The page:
Vaulted into my top 10 funniest books of all time in the first few pages, amazed until the very end, when it yawns rather than roars. Amis pulls off mVaulted into my top 10 funniest books of all time in the first few pages, amazed until the very end, when it yawns rather than roars. Amis pulls off magic tricks with the English language, with what the novel can do. He breaks the sound barrier on 1st person narration.
John Self bears a consciousness and viewpoint that is so morally wrong, yet somehow manages to implicate the reader in its wrongness. At least I felt that way. Towards the last hundred pages, I wondered how much readers would want to bathe in this vicious froth. But Self, through Amis, is just so funny, so perceptive, so spot on in capturing the moods of Manhattan neighborhoods, that you helplessly read on.
Amis gets so many things right about wrongness. ("What's wrong with my head?" Self asks in the beginning. "It must be the booze, it must be the junk, it must be all the pornography," he repeats towards the end, as a mantra.) He describes a homeless guy as, "...a New York nomad lying face down on the flagstones like a damp log..." On Sixth Ave at noon, he sees "the office men, with lunchbox faces and truant eyes."
There's too many amazing sentences.
The movie John Self is preparing to shoot functions as his white whale, i.e. the shooting is always just threatening to happen. Towards the end, there are some truly human and humble moments with Self's love interest, Martina (dumbly, I only realized a ways in the Martin/Martina connection). However, the resolution with a man called Frank the Phone, always threatening Self, was cagily deployed. I admit to getting confused: I know what happened, I just thought the action was addressed a little too slantways.
I know I'll be reading this book again, to savor the language and all the messed up things it embroils me in....more
This novel twins the marriage plot with the rise and fall of a self-made paint magnate. Howell's was doing something ahead of his time, investigatingThis novel twins the marriage plot with the rise and fall of a self-made paint magnate. Howell's was doing something ahead of his time, investigating and celebrating the American businessman. The story runs very dry at points. Howells is much better writing about Silas than the thin love triangle, with its extremely obvious complications, between Irene, Tom and Penelope.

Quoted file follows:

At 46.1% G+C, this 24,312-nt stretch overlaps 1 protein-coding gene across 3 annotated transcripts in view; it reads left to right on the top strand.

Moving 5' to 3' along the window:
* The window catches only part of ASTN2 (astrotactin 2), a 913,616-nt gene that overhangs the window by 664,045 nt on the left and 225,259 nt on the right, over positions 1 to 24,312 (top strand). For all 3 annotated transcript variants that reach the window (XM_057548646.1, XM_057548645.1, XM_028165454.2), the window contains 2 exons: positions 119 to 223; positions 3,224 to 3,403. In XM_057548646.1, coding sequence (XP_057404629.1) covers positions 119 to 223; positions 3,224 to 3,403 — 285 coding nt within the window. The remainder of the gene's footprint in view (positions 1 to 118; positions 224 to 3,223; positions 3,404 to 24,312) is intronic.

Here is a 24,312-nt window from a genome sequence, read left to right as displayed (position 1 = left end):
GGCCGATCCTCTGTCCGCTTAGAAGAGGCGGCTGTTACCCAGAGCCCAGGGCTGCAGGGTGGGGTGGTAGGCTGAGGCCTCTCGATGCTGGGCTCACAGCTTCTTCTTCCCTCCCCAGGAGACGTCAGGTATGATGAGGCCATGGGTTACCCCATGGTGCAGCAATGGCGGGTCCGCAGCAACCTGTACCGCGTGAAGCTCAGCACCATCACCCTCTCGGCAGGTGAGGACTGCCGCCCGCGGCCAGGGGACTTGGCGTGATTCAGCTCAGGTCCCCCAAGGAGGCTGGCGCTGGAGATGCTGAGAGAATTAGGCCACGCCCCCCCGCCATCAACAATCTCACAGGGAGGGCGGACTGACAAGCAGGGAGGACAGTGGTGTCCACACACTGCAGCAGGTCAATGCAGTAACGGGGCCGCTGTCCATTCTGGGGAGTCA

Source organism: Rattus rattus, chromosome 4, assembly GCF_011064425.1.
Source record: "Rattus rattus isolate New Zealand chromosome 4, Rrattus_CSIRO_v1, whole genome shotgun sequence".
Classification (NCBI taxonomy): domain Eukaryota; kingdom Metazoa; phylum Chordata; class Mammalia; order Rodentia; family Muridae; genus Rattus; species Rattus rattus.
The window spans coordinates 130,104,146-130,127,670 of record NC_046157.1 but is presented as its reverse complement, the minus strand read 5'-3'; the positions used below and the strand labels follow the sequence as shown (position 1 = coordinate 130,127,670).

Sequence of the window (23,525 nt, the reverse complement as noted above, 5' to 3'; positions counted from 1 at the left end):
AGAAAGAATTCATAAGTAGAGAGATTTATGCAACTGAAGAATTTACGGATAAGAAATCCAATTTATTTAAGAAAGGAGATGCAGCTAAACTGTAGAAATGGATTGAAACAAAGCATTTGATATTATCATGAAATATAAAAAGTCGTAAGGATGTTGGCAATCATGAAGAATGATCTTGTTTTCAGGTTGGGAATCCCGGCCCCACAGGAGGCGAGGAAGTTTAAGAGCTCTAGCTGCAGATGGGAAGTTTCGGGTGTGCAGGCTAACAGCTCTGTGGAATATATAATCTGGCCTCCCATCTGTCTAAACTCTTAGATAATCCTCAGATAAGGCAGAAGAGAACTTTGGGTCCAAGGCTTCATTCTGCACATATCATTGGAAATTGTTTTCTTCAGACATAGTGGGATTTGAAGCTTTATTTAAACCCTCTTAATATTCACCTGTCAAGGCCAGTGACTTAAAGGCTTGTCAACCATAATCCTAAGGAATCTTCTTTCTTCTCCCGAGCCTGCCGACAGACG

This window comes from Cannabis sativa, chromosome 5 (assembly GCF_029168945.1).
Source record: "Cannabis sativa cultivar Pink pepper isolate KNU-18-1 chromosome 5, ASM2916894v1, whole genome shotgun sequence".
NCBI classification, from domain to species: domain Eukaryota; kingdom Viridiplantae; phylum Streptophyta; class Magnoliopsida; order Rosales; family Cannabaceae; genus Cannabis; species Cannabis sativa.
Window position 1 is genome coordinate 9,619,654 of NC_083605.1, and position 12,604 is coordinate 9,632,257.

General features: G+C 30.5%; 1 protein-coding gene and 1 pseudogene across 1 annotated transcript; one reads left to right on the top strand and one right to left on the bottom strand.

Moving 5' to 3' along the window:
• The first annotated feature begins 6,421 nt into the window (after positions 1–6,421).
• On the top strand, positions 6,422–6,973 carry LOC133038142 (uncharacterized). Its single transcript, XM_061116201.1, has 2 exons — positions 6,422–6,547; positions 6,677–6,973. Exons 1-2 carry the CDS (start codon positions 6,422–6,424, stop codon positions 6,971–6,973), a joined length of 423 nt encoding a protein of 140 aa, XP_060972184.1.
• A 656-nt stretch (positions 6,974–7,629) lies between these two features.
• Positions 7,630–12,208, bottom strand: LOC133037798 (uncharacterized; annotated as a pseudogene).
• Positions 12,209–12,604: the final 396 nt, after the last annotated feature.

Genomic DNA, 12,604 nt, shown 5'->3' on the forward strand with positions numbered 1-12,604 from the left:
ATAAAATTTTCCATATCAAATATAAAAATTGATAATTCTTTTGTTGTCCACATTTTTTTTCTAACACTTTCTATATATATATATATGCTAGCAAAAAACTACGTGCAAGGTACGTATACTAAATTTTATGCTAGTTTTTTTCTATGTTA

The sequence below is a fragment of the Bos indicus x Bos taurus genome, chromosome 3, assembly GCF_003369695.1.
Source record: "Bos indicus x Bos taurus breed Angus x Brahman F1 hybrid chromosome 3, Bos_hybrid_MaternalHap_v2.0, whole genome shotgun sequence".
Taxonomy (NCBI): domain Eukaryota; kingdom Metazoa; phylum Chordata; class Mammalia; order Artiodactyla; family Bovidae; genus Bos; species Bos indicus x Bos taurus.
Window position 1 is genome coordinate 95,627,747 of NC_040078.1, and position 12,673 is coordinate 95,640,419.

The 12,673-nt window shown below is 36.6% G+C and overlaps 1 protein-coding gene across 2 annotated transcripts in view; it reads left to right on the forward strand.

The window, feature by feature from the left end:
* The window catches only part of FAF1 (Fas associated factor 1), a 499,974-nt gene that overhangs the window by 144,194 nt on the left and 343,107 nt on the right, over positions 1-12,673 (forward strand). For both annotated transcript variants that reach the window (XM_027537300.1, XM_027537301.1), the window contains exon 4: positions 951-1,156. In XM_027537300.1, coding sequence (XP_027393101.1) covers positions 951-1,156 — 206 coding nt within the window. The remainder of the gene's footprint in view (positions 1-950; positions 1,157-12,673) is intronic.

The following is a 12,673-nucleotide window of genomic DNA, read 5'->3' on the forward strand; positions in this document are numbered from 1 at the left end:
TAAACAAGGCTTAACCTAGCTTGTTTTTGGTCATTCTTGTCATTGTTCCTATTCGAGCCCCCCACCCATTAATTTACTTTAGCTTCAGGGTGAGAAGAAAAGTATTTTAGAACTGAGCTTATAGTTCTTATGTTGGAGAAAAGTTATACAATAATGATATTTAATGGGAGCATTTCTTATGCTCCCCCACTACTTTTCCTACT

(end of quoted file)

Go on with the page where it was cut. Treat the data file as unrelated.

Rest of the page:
I loved the opening pages. An interviewer comes to profile Silas, and it's a great and modern-feeling trick for Howell's to employ. He sets up so much narrative work through this interview. I'm reading Martin Amis' Money right now and he employs a similar device, albeit briefly.
Howell's has the very frustrating habit of adding entire sentences modifying "he said" or "she said." He often equates something Lapham's wife, Persis, says to something that all women say or feel, and the generalization undercuts the very vivid and real characters he's worked so hard to render.
This was on E.L. Doctorow's list of books for every writer to read. I was attracted by the fact that Doctorow said Howell's understood the business mind. I'd like to understand the business mind: if only to be abhorred by it (though I'd like to make sounder investments than my chugging mutual fund).
It's not a must read, but Silas Lapham has its moments....more
Desolate and precisely told. Works like a fairy tale in that nothing feels out of place. Michael Haneke movie vibes. Story is about a lady writer whoDesolate and precisely told. Works like a fairy tale in that nothing feels out of place. Michael Haneke movie vibes. Story is about a lady writer who comes to deliver a lecture in a tiny tiny town in northern Sweden, and ends up living with a man who gives her lodging for the night, Hadar, in the last stages of cancer. Nearby lives Hadar’s brother, also dying but of heart disease. Therein lies the Lindgren, everyone is suffering.
The recipe, it seems, for a Lindgren novel is 1) Two ill men. 2) One nurturing woman. 3) Food as salvation. That was the way in Hash, one of my Top Ten of All Time, only here, it’s less darkly comic. Still some funny moments, though, involving food and the body as food. The “sweetness” of the title. I won’t give anything away here, only that it’s a little creepy.
Lindgren is simply a genius for dialogue, effortlessly shifting between a summary of what the characters said, and actual quoted conversation. For a novella-length work, it still pays off big time in the end. I had but one gripe: the woman’s new work is about St. Christopher, and I wanted it to tie in more or at least reveal something interesting about the Saint. This could be a fourth Lindgren element, to show a character in the act of writing. Can’t wait to read more Torgny, for reals. What a writer....more